A novel <i>in vitro</i> model of the small intestinal epithelium in co-culture with 'gut-like' dendritic cells.



Johnston, Luke J ORCID: 0000-0001-9656-8896, Barningham, Liam, Campbell, Eric L, Cerovic, Vuk, Duckworth, Carrie A ORCID: 0000-0001-7971-3561, Luu, Lisa ORCID: 0000-0002-7748-5961, Wastling, Jonathan, Derricott, Hayley and Coombes, Janine L
(2023) A novel <i>in vitro</i> model of the small intestinal epithelium in co-culture with 'gut-like' dendritic cells. Discovery immunology, 2 (1). kyad018-.

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Abstract

Cross-talk between dendritic cells (DCs) and the intestinal epithelium is important in the decision to mount a protective immune response to a pathogen or to regulate potentially damaging responses to food antigens and the microbiota. Failures in this decision-making process contribute to the development of intestinal inflammation, making the molecular signals that pass between DCs and intestinal epithelial cells potential therapeutic targets. Until now, <i>in vitro</i> models with sufficient complexity to understand these interactions have been lacking. Here, we outline the development of a co-culture model of <i>in vitro</i> differentiated 'gut-like' DCs with small intestinal organoids (enteroids). Sequential exposure of murine bone marrow progenitors to Flt3L, granulocyte macrophage colony-stimulating factor (GM-CSF) and all-<i>trans</i>-retinoic acid (RA) resulted in the generation of a distinct population of conventional DCs expressing CD11b<sup>+</sup>SIRPα<sup>+</sup>CD103<sup>+/-</sup> (cDC2) exhibiting retinaldehyde dehydrogenase (RALDH) activity. These 'gut-like' DCs extended transepithelial dendrites across the intact epithelium of enteroids. 'Gut-like' DC in co-culture with enteroids can be utilized to define how epithelial cells and cDCs communicate in the intestine under a variety of different physiological conditions, including exposure to different nutrients, natural products, components of the microbiota, or pathogens. Surprisingly, we found that co-culture with enteroids resulted in a loss of RALDH activity in 'gut-like' DCs. Continued provision of GM-CSF and RA during co-culture was required to oppose putative negative signals from the enteroid epithelium. Our data contribute to a growing understanding of how intestinal cDCs assess environmental conditions to ensure appropriate activation of the immune response.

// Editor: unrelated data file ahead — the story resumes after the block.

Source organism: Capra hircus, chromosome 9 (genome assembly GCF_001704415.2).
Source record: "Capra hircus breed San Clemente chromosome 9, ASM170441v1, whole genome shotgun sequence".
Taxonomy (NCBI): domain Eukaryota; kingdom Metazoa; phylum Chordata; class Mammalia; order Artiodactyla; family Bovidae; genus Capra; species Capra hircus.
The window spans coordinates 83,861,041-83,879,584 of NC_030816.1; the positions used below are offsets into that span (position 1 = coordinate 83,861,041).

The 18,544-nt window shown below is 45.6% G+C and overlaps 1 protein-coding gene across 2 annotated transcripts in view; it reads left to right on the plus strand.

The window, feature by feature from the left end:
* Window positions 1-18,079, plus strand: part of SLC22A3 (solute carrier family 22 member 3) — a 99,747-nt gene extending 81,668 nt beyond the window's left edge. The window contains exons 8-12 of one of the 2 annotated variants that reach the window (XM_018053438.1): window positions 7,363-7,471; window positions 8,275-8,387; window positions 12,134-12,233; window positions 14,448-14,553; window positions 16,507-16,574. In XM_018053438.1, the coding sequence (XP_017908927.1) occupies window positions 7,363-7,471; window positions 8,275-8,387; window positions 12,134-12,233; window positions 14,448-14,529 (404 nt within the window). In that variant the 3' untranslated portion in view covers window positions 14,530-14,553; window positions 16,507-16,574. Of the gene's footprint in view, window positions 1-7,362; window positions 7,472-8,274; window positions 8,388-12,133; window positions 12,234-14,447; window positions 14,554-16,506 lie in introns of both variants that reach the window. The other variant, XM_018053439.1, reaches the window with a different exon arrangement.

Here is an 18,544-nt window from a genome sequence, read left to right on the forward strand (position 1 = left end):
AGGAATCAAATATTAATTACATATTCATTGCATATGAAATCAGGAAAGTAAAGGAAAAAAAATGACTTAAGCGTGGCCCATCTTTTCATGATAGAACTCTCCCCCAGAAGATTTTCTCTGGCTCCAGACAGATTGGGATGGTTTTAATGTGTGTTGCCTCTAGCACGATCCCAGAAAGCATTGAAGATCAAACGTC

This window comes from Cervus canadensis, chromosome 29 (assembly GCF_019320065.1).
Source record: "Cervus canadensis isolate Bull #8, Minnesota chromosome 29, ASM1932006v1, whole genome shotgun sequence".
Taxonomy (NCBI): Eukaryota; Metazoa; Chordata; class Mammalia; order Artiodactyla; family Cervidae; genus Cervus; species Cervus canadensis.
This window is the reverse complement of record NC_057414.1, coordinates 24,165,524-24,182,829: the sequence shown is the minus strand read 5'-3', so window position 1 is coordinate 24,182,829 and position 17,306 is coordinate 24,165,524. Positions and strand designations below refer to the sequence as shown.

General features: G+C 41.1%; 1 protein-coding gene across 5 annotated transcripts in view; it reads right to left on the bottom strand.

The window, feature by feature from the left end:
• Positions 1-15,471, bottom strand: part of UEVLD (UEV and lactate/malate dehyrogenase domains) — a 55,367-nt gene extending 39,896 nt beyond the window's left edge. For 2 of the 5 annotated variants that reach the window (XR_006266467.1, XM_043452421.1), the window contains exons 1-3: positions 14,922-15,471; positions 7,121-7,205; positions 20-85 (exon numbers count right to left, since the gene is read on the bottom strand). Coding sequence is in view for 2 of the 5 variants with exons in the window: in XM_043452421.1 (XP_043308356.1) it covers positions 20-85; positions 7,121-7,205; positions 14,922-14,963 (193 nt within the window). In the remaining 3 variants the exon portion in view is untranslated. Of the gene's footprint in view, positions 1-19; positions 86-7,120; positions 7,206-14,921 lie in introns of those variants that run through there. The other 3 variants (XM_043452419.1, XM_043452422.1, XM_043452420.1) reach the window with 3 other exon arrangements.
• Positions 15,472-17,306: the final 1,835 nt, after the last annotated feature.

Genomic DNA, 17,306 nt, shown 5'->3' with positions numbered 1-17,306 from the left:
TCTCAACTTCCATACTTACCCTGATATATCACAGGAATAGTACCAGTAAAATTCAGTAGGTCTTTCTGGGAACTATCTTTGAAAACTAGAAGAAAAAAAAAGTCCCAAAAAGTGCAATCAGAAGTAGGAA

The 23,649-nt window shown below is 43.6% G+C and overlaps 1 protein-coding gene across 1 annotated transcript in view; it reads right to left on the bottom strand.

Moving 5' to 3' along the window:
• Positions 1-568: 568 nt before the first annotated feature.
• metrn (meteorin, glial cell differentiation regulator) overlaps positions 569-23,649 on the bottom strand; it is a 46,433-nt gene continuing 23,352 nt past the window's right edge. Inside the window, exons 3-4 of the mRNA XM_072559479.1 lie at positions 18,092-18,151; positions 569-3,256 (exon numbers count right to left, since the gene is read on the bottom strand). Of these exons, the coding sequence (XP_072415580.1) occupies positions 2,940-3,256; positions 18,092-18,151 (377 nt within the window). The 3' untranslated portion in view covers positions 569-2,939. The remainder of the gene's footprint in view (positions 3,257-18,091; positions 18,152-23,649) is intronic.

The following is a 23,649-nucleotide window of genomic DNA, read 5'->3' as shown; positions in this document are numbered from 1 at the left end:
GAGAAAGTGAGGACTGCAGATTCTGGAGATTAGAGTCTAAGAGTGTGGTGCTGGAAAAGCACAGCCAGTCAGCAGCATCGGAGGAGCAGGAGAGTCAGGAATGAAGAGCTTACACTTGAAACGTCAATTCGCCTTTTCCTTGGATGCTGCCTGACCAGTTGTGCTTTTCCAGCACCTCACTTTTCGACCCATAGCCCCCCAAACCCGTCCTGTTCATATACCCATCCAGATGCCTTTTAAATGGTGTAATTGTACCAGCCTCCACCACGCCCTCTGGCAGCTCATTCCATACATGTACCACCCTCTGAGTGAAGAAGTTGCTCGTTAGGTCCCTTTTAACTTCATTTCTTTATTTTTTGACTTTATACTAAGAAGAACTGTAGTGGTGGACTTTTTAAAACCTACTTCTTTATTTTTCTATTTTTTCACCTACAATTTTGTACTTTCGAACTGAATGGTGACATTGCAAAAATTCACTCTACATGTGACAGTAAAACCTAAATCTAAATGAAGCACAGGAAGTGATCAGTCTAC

Item Type: Article
Uncontrolled Keywords: dendritic cell, enteroid, epithelial cell, flow cytometry, mucosal immunology
Divisions: Faculty of Health and Life Sciences
Faculty of Health and Life Sciences > Institute of Infection, Veterinary and Ecological Sciences
Depositing User: Symplectic Admin
Date Deposited: 25 Oct 2023 15:29
Last Modified: 13 Apr 2024 05:32
DOI: 10.1093/discim/kyad018
Related URLs:
URI: https://livrepository.liverpool.ac.uk/id/eprint/3176443